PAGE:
Most developing world currencies gained, with the Chinese yuan leading the rally, up 0.7 percent and South Korea's won hitting its highest since June.
Emerging market currencies gained against a soft dollar on Tuesday as U.S. Treasury yields slipped, while developing world shares steadied as a rally after the U.S.-China trade truce petered out.
The fall in U.S. treasury yields from a possible pause in the U.S. Federal Reserve’s rate-hike cycle and an inversion in the U.S. yield curve for the first time in more than a decade spurred concerns about a possible recession.
Rising U.S. borrowing costs had reduced the attractiveness of riskier emerging market assets earlier this year, leading to capital flows out of many developing countries, but a dovish stance from the Fed last month sent emerging market currencies and shares to 2018-highs in November.
“One of the reasons why emerging markets sold off this year was because of rising rates in the U.S. and increasing Treasury yields. That (lower U.S. yields) in theory should provide a bit of a lifeline to emerging markets,” said Gareth Leather, senior economist at Capital Economics.
Most developing world currencies gained, with the Chinese yuan leading the rally, up 0.7 percent and South Korea’s won hitting its highest since June. South Africa’s rand firmed more than 1 percent, hovering near four-month highs.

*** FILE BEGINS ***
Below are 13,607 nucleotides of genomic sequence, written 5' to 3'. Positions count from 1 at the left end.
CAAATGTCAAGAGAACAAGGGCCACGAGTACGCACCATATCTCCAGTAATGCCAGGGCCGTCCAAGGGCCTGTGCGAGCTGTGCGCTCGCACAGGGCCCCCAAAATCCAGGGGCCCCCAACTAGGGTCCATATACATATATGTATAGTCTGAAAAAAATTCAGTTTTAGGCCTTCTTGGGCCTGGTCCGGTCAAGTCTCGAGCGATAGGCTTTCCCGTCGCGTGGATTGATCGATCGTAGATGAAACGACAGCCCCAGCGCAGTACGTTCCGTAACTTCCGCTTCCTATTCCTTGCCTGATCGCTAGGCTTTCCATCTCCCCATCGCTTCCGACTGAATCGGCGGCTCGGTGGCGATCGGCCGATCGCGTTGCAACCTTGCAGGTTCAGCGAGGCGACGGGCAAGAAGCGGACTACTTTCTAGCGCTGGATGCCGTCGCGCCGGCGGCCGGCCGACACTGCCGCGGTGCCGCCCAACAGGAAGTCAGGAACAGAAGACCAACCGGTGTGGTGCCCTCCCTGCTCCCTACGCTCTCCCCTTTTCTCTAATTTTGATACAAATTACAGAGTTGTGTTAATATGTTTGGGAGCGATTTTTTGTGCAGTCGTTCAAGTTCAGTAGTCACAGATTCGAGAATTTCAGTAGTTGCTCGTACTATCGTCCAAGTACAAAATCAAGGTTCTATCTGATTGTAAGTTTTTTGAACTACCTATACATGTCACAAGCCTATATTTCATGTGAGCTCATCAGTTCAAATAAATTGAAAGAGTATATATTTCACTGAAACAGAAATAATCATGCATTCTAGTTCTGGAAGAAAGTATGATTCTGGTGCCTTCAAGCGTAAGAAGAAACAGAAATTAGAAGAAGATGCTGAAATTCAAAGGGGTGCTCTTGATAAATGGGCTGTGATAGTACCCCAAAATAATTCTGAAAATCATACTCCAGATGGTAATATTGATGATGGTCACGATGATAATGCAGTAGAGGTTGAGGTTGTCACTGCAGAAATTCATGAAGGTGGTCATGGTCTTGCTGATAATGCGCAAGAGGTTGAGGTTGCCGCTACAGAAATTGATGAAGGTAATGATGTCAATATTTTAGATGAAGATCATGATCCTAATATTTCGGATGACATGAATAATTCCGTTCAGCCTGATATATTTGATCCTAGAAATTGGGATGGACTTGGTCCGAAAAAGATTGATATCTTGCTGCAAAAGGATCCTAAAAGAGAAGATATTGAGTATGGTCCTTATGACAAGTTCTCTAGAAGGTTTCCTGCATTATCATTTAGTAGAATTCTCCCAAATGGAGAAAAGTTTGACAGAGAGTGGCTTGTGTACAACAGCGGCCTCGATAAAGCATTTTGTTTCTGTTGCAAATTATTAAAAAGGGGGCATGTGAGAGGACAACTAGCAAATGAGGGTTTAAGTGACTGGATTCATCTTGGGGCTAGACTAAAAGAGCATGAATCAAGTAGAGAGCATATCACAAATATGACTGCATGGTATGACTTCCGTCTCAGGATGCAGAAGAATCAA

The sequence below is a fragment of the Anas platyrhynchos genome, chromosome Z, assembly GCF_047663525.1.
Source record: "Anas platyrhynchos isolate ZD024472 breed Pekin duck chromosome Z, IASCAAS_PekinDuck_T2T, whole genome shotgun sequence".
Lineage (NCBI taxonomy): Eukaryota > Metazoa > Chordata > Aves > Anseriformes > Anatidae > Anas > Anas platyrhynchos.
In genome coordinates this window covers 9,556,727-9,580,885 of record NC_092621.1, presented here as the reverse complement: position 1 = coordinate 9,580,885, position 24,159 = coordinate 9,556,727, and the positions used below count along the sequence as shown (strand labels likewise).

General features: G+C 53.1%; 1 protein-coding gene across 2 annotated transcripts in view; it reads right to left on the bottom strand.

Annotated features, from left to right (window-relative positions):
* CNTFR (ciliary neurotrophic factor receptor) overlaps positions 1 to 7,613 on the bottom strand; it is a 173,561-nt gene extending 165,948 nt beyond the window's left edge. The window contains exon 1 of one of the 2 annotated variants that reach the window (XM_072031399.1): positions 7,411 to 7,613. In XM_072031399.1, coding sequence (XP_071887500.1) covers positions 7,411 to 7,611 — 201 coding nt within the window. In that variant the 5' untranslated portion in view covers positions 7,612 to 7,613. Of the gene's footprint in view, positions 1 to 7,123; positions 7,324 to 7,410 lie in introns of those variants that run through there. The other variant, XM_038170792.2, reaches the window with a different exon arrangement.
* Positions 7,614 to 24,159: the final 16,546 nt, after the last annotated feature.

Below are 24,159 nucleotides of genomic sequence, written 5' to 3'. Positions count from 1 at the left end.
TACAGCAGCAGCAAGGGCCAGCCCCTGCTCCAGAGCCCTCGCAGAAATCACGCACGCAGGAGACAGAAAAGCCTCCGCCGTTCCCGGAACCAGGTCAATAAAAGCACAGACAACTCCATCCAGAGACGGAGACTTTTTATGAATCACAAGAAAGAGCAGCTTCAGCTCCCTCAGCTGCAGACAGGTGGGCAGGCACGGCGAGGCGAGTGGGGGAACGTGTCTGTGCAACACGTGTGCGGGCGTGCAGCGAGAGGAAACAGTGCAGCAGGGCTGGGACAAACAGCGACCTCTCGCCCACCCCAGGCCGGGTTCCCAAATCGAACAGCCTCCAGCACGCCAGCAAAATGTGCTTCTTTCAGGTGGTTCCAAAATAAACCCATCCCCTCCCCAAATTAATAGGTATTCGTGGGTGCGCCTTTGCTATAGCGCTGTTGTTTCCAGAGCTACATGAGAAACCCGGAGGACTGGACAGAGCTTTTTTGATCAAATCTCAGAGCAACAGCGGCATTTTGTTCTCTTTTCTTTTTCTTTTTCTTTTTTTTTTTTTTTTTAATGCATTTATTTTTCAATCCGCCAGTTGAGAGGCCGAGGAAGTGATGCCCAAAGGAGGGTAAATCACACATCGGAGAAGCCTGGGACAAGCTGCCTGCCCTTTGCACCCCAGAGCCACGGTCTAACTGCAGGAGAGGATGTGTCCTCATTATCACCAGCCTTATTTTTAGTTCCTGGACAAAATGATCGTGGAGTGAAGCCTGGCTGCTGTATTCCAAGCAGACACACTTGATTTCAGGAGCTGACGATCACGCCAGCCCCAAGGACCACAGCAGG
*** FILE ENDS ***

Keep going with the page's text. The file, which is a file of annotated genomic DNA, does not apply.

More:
Africa’s most industrialised economy expanded 2.2 percent in the third quarter, snapping out of recession after a revised 0.4 percent contraction in the second quarter, data showed.
The Russian rouble and stocks on Moscow’s main index firmed on higher oil prices before this week’s Organization of Petroleum Exporting Countries (OPEC) meeting, while investors kept an eye on naval tensions between Moscow and Kiev.
Currencies of net crude importers such as the Turkish lira, , India’s rupee and the Indonesian rupiah slipped, as oil prices rose by more than 1 percent.
In equities, the MSCI’s index for emerging market shares rose marginally with China and Hong Kong stocks losing steam as the U.S.-China rally faded and as the Chinese economy continues to slow down.
Analysts say the 90-day U.S.-China trade truce has only bought a bit more time for wrangling over deeply divisive trade and policy differences.
“Our global forecasts point to the trade war intensifying and sort of re-escalating next year … so you may get a short term rebound but it is not likely to last that long,” said Capital Economics’ Leather.
In Eastern Europe, the Czech crown gained marginally against the euro. Data showed the average real monthly wage in the country rose in the third quarter.